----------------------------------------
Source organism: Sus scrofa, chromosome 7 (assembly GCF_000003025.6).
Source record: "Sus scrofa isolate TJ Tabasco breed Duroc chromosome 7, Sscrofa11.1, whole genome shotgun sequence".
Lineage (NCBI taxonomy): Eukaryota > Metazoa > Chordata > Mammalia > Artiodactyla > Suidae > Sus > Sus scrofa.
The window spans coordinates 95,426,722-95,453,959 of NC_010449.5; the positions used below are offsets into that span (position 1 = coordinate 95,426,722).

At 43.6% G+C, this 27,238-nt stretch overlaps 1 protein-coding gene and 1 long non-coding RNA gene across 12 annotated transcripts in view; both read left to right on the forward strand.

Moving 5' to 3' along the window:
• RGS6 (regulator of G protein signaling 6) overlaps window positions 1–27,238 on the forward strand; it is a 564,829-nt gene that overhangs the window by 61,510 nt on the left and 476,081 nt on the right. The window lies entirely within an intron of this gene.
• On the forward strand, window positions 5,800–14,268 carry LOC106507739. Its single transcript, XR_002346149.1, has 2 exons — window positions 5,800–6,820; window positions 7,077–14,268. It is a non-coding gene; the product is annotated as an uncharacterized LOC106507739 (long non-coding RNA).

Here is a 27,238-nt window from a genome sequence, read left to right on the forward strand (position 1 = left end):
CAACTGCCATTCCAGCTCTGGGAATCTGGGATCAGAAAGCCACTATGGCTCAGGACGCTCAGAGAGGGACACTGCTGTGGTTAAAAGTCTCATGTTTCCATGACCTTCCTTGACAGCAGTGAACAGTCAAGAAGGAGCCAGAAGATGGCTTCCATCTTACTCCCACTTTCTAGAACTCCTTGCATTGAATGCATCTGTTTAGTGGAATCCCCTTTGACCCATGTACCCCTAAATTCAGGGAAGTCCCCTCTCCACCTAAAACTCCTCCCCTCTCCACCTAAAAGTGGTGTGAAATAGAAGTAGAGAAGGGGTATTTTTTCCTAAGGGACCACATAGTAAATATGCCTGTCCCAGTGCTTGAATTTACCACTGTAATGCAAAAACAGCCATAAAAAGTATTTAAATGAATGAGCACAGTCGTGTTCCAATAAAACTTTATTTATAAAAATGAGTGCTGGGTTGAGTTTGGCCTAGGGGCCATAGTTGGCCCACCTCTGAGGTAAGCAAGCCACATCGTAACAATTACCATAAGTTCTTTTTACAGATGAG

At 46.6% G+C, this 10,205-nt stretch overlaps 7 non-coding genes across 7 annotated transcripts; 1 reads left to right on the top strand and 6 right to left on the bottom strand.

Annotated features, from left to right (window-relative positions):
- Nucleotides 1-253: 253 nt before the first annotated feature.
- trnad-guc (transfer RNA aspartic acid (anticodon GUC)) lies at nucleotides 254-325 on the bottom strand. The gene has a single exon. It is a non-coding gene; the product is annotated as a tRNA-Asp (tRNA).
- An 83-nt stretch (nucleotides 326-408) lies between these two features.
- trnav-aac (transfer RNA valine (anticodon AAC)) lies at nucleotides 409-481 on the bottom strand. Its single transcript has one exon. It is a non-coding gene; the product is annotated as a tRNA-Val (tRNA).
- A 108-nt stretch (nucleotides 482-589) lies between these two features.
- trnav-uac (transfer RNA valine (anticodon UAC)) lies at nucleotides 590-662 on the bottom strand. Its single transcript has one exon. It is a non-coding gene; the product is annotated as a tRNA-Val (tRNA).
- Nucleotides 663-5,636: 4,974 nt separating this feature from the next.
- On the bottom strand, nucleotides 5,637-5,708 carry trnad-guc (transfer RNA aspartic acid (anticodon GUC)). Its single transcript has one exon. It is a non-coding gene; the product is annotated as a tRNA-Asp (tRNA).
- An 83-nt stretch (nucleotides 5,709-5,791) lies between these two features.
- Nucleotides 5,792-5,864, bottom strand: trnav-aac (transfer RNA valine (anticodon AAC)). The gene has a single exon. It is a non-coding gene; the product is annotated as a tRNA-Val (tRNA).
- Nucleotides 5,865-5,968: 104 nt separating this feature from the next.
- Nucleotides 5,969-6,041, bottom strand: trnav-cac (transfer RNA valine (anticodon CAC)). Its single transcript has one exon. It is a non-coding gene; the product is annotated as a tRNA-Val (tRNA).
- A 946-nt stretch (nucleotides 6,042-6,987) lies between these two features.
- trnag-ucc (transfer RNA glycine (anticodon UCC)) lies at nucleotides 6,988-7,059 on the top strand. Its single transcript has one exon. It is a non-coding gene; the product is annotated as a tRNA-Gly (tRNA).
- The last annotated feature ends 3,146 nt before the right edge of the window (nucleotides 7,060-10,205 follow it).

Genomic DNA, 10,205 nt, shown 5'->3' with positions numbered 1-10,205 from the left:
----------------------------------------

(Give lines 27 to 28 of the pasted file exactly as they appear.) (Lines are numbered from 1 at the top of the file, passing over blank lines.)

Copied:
- The last annotated feature ends 3,146 nt before the right edge of the window (nucleotides 7,060-10,205 follow it).

Genomic DNA, 10,205 nt, shown 5'->3' with positions numbered 1-10,205 from the left: